Last updated: Friday, 07. March 2014 00:58 UTC Local time GMT -3
Latest Webcam Image (Click on thumbnail to enlarge)
VP8CMH/MM is QRV, currently operating from Grid EC. Next grid FC Best periods of operation seems to be at about 20z on 18087kHZ and then at 00:00z on 14021kHz.
The excitement for Thursday was not the Safety Committee Meeting this morning but was the passing of Peter I ōy island, with our closest approach being at about half past twelve. The island is under Norwegian Sovereignty and was discovered by Bellingshausen in January 1821 and there is an historic monument there, which according to the Antarctic Pilot, is shown as FramnŽsodden, but then states that it is de-listed. From memory a group of radio amateurs where on the island the last time I was in Pine Island Bay, in 2008.
The first landings on the island did not take place until 1st February 1929 when the Norwegian research vessel Norvegia visited and did some work in the area. It does not have many sites suitable for making a landing and as we passed it today the sky and cloud cover cleared and we were given some excellent views, with towering ice covered faces and a few rocky outcrops.
The other exciting thing to happen today was the end of cruise dinner, with the scientists and Officers eating in the Bar in an informal but very enjoyable manner.
There has been some wildlife, mainly birds but a few whales were sighted but alas were not identified.
Without doubt the most exciting event of the day was the communications satellite appearing over the horizon. Initially it was teasing us, dropping in and out due to the slight motion of the ship and the extremely low elevation of the satellite. Ideally it should be about five degrees above the horizon for a strong and reliable link, to start off with it was a zero but climbing slowly as the ship headed east towards Rothera. I hope that by Friday morning it will be high enough not to drop out and allow for all the outstanding e-mail to start catching up. It may well take a few days before I see my mail, so if you are expecting a reply it may take a while.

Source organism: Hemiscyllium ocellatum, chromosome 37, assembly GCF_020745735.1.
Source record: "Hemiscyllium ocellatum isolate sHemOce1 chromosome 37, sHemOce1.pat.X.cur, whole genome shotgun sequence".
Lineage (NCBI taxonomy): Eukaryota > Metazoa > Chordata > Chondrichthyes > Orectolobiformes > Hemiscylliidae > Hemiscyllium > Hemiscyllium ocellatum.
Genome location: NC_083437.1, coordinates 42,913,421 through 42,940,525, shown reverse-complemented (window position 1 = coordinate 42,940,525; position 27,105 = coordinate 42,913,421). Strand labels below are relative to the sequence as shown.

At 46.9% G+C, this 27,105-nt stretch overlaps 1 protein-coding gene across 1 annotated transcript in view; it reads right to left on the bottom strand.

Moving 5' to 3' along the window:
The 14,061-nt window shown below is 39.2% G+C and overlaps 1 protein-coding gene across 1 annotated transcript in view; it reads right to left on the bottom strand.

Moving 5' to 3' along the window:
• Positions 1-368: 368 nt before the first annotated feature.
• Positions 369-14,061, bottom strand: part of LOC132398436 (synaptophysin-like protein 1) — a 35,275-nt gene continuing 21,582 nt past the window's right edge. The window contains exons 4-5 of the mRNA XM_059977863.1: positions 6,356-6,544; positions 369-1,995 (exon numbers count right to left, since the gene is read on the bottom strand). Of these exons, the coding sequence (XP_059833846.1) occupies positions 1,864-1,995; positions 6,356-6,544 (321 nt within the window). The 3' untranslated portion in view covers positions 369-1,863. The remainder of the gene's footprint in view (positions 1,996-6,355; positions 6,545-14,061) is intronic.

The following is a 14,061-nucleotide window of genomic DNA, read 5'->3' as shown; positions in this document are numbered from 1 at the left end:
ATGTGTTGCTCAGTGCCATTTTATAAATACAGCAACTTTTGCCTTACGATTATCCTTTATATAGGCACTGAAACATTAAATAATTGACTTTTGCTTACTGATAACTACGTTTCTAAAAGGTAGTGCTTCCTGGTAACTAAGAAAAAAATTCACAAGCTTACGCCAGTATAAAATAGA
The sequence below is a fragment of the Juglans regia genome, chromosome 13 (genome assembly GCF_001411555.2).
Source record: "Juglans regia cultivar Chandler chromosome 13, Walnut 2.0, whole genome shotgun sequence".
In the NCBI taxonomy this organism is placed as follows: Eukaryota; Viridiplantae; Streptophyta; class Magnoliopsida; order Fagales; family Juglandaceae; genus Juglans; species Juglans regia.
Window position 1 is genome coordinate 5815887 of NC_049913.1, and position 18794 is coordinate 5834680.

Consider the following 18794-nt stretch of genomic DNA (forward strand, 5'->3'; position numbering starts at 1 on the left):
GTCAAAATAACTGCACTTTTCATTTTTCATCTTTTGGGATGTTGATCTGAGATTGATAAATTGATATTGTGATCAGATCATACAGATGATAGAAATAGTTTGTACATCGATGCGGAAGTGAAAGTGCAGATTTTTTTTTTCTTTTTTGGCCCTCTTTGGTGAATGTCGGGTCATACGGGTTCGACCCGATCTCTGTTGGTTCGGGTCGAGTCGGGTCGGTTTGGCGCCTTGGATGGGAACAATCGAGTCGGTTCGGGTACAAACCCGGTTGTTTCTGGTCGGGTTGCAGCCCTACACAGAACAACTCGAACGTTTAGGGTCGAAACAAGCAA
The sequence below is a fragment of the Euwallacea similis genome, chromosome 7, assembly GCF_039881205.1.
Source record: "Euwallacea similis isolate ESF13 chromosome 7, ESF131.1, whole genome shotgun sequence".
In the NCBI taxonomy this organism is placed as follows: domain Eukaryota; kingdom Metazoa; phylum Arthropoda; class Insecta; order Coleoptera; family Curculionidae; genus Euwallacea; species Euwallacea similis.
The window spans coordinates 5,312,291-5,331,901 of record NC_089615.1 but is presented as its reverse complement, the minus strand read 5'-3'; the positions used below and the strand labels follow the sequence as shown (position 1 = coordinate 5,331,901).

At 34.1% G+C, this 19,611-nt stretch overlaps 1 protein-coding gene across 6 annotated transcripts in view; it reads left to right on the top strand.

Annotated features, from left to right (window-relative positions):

All being well the James Clark Ross will arrive at Rothera on Saturday morning, although that depends on weather and ice conditions tonight and tomorrow night, but once alongside the departing scientists will waste no time getting their flight out to Punta Arenas (weather permitting).
Assuming that communications are back to normal by the weekend, then I hope to start posting a few of the pictures from the recent cruise. Hopefully the webcam will be up and running at the top of this page, it seems to be uploading images once again. Alas no satellite images just now as I have a fault on the antenna and am waiting on some spare parts to arrive before I can fix it.
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gm0hcq @ gm0hcq.com
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